From climate change to heavy metals, the environmental field offers translators many areas of specialization. Decades of environmental awareness have fundamentally changed technologies and sparked the formation of governmental agencies and environmental organizations worldwide. While translators need to adhere to standardized language when translating some globally harmonized regulations, much of the environmental terminology is under constant development and definitions are often not consistent among stakeholders. This session will outline different categories of environmental concerns, address ambiguities in relation to important environmental terms, and provide resources that will help translators improve their proficiency in specific environmental fields.
ST-5 A Drop in the Ocean? Strategies and Technologies to Conserve Water for Current and Future Generations
(Friday, 11:15am-12:15pm; All Levels; Presented in: English)
Water is essential for life. As climate change and demographic factors (e.g., population growth and migration) place an even greater strain on the availability of this resource, there’s a growing awareness that water is a precious commodity. This session will explore the integrated strategies that have been developed to conserve water and resolve conflicts over its use in the developing world. It will also touch on water-saving technologies, ranging from low-flush toilets and drip irrigation to wastewater recycling systems.
ST-6 Ribonucleic Acid Interference: From Lab to Bedside
Tapani Ronni, CT
(Friday, 2:00pm-3:00pm; Intermediate; Presented in: English)
Discovered around 20 years ago, ribonucleic acid interference (RNAi) is a naturally occurring phenomenon whereby a specific gene expression is suppressed. Basic research has now enabled scientists to develop efficient RNAi tools to alter gene expression in cells and laboratory animals. Because RNAi suppresses gene expression at the messenger RNA level, it can be used therapeutically to target disease-causing genes. Because RNAi can prevent target protein production, it may be a superior therapeutic option in some cases, compared to antibodies and small molecule drugs, which inactivate proteins by directly binding to them. The speaker will discuss developments in this area.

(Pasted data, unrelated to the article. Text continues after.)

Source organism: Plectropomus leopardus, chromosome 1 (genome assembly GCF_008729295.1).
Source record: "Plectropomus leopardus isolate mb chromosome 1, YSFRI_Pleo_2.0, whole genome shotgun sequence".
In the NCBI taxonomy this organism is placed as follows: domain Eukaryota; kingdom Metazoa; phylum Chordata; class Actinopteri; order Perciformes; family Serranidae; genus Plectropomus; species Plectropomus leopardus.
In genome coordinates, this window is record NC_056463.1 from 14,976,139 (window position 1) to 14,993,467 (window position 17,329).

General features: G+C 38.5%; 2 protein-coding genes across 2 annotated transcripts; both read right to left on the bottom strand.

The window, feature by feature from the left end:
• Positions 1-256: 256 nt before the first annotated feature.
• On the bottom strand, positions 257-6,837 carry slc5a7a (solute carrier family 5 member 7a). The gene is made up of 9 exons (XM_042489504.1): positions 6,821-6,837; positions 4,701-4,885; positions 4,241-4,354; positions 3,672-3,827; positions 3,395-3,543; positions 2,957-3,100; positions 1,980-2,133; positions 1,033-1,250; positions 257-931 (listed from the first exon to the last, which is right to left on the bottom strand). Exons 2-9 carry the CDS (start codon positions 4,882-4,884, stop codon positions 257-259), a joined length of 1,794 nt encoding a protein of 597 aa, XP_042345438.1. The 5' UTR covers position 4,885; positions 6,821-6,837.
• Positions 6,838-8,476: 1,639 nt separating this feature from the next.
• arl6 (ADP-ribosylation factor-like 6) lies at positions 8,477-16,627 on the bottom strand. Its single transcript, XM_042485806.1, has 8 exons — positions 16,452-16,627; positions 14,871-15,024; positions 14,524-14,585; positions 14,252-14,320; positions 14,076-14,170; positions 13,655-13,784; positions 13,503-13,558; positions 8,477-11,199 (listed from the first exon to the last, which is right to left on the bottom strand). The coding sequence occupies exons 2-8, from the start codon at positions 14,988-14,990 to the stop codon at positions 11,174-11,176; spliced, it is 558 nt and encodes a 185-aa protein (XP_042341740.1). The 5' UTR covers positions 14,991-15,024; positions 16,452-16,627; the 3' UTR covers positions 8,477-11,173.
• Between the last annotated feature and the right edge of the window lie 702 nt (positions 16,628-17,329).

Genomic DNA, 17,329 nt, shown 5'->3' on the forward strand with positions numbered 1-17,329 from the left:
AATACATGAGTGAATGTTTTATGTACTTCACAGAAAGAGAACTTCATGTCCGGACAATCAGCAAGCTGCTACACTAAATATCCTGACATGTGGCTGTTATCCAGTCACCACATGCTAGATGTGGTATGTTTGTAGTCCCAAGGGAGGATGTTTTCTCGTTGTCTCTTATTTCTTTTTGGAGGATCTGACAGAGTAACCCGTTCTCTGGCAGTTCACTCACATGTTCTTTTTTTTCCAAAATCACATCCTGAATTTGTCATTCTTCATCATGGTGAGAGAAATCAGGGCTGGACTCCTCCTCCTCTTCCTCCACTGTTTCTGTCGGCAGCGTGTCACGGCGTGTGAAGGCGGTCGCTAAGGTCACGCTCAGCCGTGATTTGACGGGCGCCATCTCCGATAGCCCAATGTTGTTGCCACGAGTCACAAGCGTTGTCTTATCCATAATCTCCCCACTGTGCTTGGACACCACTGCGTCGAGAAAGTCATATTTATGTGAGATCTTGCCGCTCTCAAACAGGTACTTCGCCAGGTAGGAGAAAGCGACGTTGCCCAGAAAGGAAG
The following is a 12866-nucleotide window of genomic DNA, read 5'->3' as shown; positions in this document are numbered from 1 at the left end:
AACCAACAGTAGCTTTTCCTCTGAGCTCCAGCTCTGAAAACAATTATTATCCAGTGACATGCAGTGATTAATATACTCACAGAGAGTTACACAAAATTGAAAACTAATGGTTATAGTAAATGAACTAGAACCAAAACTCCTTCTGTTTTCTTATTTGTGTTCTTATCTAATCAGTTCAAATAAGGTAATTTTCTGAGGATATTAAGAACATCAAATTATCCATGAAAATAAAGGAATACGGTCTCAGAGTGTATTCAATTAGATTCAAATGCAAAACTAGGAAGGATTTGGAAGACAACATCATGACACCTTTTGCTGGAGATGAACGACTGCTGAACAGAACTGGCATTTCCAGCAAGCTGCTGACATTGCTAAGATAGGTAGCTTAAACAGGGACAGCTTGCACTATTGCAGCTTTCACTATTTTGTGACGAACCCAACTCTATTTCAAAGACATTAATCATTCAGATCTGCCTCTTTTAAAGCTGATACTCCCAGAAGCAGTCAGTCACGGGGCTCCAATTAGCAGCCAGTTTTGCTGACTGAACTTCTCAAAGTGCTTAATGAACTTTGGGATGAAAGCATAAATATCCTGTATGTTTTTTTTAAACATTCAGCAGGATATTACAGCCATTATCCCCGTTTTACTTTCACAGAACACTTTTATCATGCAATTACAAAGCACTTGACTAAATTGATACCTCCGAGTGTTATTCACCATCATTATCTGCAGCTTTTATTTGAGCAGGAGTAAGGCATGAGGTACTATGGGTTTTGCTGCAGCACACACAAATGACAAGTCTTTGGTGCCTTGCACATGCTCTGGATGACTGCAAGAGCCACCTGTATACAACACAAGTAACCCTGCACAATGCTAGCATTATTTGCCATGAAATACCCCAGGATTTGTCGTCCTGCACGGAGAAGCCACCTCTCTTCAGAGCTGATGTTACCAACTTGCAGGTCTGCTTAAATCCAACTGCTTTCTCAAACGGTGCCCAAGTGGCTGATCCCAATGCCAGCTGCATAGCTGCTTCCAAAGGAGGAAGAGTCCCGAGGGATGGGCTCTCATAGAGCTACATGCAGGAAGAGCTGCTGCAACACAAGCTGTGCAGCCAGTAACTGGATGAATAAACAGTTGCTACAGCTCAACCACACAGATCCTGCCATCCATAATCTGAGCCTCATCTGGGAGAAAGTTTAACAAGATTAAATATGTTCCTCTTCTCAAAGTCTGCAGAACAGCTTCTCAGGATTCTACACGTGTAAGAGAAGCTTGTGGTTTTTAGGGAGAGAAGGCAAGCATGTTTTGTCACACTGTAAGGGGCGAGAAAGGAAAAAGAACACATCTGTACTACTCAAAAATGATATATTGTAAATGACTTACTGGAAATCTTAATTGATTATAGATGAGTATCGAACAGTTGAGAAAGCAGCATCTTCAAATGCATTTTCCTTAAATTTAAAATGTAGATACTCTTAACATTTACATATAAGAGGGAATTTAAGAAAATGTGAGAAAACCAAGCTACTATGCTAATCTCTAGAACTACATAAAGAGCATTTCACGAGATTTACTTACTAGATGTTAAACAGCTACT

ST-7 An Introduction to Artificial Intelligence, Machine Learning, and Neural Networks
Carola Berger, CT
(Friday, 3:30pm-4:30pm; All Levels; Presented in: English)
From spam filters to stock trading bots, the applications of artificial intelligence are already omnipresent. This poses important questions such as: Will my autonomous vacuum cleaner go on a rampage and eat the hamster? Do neural networks think like brains? What are the chances of a robot uprising? This session will address these questions and provide an introduction to artificial intelligence, which is impacting all our lives, perhaps more than most people are aware. However, this session will not discuss machine translation and related topics. No knowledge of computer science or advanced mathematics is required to attend.
ST-9 NEW SESSION
When a Christmas Tree is Not Really a Christmas Tree
(Thursday, 2:00pm-3:00pm; Intermediate; Presented in: English)
Every industry takes it upon itself to create their own lingo to describe their equipment, operations, and sometimes employees. The petroleum industry is no exception. Its vernacular consists of terms that are born in the field and find their way into the corporate office. The presenter will explore the colourful jargon used in the petroleum industry and explain its meaning and how to translate them. This seminar targets those who already have translation experience and are considering translating for the petroleum sector. Resources will be provided. Time for Q&A will be allocated.